El Centro (Spanish for “The Center”) is a city and county seat of Imperial County, California, United States. Take a look below for 20 amazing and fascinating facts about El Centro, California, United States.
1. El Centro is the largest city in the Imperial Valley, the east anchor of the Southern California Border Region, and the core urban area and principal city of the El Centro metropolitan area which encompasses all of Imperial County.
2. El Centro is also the largest American city to lie entirely below sea level (−42 feet or −13 meters).
3. The city, located in southeastern California, is 113 miles (182 km) from San Diego and less than 20 miles (32 km) from the Mexican city of Mexicali.
4. The city was founded in 1906 by W. F. Holt and C.A. Barker, who purchased the land on which El Centro was eventually built for about $40 per acre ($100 per hectare) and invested $100,000 ($2,900,000 in 2020 dollars) in improvements.
5. The modern city is home to retail, transportation, wholesale, and agricultural industries.
6. There are also two international border crossings nearby for commercial and noncommercial vehicles.
7. El Centro’s estimated population as of 2019 was 44,079, up from 42,598 at the 2010 Census.
8. Spanish explorer Melchor Díaz was one of the first Europeans to visit the area around El Centro and Imperial Valley in 1540.
9. The explorer Juan Bautista de Anza also explored the area in 1776 (an elementary school in El Centro now bears his name).
10. Years later, after the Mexican–American War, the northern half of the valley was annexed by the U.S., while the southern half remained under Mexican rule. Small scale settlement in natural aquifer areas occurred in the early 19th century (the present-day site of Mexicali), but most permanent settlement (Anglo Americans on the U.S. side, Mexicans on the other side) was after 1900.
11. Originally part of San Diego County, the Imperial Valley was settled by farmers once water from the Colorado River was diverted via canals to irrigate the desert valley floor.
12. In 1906, the land on which El Centro was later built was purchased by W. F. Holt and C.A. Barker.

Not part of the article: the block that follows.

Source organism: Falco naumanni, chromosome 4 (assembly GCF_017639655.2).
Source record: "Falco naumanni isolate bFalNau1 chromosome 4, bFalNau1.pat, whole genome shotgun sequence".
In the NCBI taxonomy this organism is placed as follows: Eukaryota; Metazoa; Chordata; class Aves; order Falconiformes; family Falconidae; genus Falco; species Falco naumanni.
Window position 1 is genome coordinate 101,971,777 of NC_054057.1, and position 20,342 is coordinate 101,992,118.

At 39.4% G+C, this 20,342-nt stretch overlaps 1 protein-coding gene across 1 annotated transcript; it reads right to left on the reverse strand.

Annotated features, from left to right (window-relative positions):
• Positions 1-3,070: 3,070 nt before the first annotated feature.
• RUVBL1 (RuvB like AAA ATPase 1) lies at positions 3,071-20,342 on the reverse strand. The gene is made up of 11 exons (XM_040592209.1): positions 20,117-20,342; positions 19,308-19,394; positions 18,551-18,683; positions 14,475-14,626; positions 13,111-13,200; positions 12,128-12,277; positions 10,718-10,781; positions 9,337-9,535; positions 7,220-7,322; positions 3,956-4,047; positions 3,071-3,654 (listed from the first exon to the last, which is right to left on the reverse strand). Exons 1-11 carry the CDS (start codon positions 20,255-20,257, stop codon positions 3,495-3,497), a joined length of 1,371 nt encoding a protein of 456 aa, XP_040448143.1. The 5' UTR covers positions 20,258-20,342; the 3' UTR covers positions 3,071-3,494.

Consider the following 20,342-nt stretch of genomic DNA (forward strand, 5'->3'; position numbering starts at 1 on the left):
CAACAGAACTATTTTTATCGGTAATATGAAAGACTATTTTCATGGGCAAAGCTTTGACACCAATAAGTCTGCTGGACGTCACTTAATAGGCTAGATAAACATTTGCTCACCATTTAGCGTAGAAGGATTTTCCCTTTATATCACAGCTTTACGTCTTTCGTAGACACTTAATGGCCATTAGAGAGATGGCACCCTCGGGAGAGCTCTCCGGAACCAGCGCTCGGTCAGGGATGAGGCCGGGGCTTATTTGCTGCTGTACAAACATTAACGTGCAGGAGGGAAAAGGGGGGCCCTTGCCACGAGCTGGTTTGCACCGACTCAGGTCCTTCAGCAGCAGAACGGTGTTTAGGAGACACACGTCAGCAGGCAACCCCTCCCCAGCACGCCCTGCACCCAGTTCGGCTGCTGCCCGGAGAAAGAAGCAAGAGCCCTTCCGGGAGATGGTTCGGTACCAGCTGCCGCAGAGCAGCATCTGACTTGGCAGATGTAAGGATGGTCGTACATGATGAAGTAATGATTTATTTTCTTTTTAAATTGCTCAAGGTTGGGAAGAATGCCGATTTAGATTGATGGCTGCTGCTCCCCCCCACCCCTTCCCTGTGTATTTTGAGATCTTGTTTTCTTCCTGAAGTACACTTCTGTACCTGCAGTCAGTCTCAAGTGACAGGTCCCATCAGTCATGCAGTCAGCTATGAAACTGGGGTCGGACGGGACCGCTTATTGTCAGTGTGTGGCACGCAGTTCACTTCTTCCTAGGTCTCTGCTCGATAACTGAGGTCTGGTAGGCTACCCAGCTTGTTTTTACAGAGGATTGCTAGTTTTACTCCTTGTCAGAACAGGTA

13. In 1907 Imperial County was split off from San Diego County; by then much of the valley was successfully irrigated.
14. Before the town began, the railroad had established a station and named the place Cabarker.
15. The name honored C.A. Barker, a friend of the landowner.
16. The first post office in El Centro opened in 1905.
17. Early growth was rapid with the city’s population reaching 1,610 by 1910 and more than tripling by 1920 to 5,646 people. One reason for this rapid early growth was El Centro’s successful battle with the City of Imperial to become the county seat.
18. In these early days, relationships among the cities of the Imperial Valley were often intensely competitive, reflecting the particular frontier character of the area and the fact that six cities within a twenty-mile radius were all established within one generation. These cities were in a horse race to win the prize of being the Valley’s leading city and the intense competition is measured by the fact that it took twenty years to get a county fair started because of strong local loyalties on the County Board of Supervisors.
19. The City of El Centro was incorporated on April 16, 1908. One reason for this rapid growth was El Centro’s becoming the county seat of Imperial County.
20. Population growth was slow, but accelerated in the 1930s, and again in the 1940s, despite the city being hard hit by a 7.1 earthquake in May 1940.